In their final game of the 2021 season, the Ottawa Redblacks played spoiler, upsetting the heavily favoured Montreal Alouettes 19-18 at Percival Molson Memorial Stadium.
Here are all my thoughts on the game:
1) A week after being benched, Caleb Evans returned to the field as the team’s starter. Evans was solid against Montreal, completing 18-of-29 passes for 173 yards while rushing ten times for 56 yards and two touchdowns.
More than anything he did against the Alouettes, it’s what he didn’t do that demonstrated his progression; he didn’t turn the ball over. Simply avoiding the big mistake, combined with his game changing mobility, Evans was able to do enough to keep the defence off balance. He missed a handful of throws, but for every pass that was a bit off target, there was a strike to a receiver in stride.
The Redblacks start the second half with their first TD of the night! pic.twitter.com/u5WG7lic8e
— TSN (@TSN_Sports) November 20, 2021
What mattered most is that with the game on the line, Evans met the moment, directing a 12-play, 89 yard drive. He not only scored the tying touchdown with 35 seconds left on the clock, but also completed a three yard pass to R.J. Harris for the go-ahead game-winning points on the two-point convert.
Ottawa makes it a one-point game with barely any time left in the game! pic.twitter.com/BfuiVG38Mx
— TSN (@TSN_Sports) November 20, 2021
That’s the kind of drive that’s fundamental to the development of a young quarterback. It instils confidence in not only his own abilities, but demonstrates to the entire team that he’s capable of coming up clutch.
None of this should be read as anointing Evans as the future by any means, but given his play this season, he absolutely deserves to be the mix for the starting job in 2022. If this is what he accomplished taking over mid-season, let’s see what he looks like with a full off-season under his belt and a true training camp.
2) As I wrote last week, I didn’t like the choice to start Devlin “Duck” Hodges. Given Evans’ performance against Montreal, the decision makes even less sense.
If the idea was that Duck needed to see the field for the coaching staff to properly evaluate him, why did they not give him an extra game and the bye week to prep for his first career CFL start? That would’ve set him up for more success. Instead, starting him last week and then stapling him to the bench in Montreal shows a shocking lack of long-term planning.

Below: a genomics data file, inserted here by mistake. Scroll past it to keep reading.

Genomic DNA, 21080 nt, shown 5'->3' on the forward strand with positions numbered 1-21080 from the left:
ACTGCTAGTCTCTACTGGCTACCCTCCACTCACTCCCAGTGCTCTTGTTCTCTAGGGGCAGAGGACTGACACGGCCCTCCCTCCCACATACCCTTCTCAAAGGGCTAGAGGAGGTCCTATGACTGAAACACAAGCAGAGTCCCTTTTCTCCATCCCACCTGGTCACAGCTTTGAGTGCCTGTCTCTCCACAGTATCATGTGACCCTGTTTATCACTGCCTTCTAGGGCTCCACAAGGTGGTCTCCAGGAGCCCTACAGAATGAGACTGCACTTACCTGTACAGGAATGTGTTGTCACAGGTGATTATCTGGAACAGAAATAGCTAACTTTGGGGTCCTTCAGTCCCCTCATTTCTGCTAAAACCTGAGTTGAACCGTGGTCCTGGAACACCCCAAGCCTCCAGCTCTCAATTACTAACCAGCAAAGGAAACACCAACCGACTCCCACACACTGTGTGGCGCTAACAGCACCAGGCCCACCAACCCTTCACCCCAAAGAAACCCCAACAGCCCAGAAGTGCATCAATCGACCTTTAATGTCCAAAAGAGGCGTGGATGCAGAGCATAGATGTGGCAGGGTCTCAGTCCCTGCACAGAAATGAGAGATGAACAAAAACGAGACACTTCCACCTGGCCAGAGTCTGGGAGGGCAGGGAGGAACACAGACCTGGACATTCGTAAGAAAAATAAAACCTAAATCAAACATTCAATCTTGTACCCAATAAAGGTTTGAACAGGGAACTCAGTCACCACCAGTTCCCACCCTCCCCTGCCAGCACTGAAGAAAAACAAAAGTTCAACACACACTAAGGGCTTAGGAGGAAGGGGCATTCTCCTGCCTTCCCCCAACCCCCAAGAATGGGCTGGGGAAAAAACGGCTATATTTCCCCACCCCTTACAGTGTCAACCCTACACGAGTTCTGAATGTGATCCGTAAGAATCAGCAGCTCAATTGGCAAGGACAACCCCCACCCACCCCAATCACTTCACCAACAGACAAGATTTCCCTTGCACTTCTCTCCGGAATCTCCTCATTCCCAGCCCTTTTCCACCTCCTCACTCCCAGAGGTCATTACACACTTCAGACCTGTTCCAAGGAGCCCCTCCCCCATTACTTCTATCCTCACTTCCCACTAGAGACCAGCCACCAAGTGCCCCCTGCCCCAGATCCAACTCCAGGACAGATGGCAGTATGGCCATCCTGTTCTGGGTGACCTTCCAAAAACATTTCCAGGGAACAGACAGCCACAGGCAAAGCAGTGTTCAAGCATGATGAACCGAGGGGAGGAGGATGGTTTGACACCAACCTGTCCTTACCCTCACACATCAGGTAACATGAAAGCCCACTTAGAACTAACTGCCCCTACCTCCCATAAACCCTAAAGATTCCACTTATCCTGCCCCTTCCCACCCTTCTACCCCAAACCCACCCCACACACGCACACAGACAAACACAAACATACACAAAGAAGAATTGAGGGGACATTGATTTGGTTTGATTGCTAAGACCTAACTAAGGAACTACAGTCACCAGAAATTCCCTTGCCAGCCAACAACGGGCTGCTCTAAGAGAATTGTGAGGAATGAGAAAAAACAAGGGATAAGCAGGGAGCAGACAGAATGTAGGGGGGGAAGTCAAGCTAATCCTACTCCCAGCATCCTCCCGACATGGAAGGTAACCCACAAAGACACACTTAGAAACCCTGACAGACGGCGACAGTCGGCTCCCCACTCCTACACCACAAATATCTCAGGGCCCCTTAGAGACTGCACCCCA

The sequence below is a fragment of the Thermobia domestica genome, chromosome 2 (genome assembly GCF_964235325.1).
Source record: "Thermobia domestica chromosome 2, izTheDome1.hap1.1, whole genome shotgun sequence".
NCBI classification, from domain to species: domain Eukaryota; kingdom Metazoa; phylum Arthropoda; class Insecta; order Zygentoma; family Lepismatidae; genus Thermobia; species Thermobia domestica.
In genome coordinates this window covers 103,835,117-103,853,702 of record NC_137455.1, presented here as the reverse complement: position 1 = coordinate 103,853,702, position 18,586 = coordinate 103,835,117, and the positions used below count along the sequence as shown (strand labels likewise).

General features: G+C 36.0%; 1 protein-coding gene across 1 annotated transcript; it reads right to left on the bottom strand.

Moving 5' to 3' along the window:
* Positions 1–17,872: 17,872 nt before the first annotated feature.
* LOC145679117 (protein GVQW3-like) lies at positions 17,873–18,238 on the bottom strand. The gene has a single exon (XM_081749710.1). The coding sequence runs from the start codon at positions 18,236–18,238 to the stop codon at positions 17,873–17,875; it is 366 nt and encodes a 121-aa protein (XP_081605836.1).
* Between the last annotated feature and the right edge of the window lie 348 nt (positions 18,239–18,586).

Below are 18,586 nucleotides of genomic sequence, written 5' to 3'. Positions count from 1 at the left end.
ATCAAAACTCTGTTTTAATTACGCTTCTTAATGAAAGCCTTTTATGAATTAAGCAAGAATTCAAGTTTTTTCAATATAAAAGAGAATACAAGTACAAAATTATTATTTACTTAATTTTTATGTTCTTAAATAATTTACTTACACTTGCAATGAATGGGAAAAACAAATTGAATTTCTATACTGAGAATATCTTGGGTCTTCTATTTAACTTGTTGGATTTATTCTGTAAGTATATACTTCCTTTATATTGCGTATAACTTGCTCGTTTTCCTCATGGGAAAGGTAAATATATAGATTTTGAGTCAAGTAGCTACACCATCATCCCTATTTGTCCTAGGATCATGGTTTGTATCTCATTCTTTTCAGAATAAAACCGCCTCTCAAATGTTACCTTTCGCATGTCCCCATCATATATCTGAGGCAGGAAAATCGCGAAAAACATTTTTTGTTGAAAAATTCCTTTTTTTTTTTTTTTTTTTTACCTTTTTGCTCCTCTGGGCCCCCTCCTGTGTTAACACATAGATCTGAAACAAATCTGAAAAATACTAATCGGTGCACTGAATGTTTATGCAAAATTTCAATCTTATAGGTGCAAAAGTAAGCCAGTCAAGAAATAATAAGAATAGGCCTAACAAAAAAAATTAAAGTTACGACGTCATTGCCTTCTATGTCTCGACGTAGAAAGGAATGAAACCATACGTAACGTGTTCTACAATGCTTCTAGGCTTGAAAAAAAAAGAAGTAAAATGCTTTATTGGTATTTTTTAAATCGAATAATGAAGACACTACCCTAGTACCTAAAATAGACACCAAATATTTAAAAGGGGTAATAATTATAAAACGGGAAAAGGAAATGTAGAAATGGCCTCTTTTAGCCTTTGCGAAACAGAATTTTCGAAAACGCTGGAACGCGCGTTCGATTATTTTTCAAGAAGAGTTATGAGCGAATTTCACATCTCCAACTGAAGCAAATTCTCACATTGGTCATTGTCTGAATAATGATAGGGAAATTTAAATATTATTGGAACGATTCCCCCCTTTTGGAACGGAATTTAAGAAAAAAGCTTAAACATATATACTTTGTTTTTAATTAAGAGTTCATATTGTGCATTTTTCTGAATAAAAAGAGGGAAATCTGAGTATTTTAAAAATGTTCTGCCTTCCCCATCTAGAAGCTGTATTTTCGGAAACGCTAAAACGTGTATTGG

If the goal was simply earn a win, Evans should’ve been the starter all the way through seasons’ end. He’s clearly the better quarterback of the two right now. If the goal was to develop Hodges or get a better look at him, he should’ve played last night. Yet he didn’t even take a snap.
Weird asset management to say the least.
3) The decision to go for two at the end of the game was not only a thrilling way to end an otherwise dreary season, but it was a rare moment of aggression from head coach and play-caller Paul LaPolice.
— CFL (@CFL) November 20, 2021
Time and time again throughout the season, LaPolice repeatedly demonstrated an unwillingness to be aggressive, typically favouring a conservative approach. The decision to go for the win should – and will be – lauded, but it should not overshadow the fact that for most of the night LaPolice’s play-calling was bland and his decision making too risk adverse.
Hell, on the game’s final drive, Ottawa called the EXACT same play four times in a row. You can argue Evans should make a different read after three straight completions on the same route, but shouldn’t the play-caller be the one mixing things up?
Plus, with 26 seconds left in the first half, and with the ball on Ottawa’s 44 yard line, instead of trying to get into field goal range for Lewis Ward, LaPolice dialled up two handoffs to Timothy Flanders to run out the clock.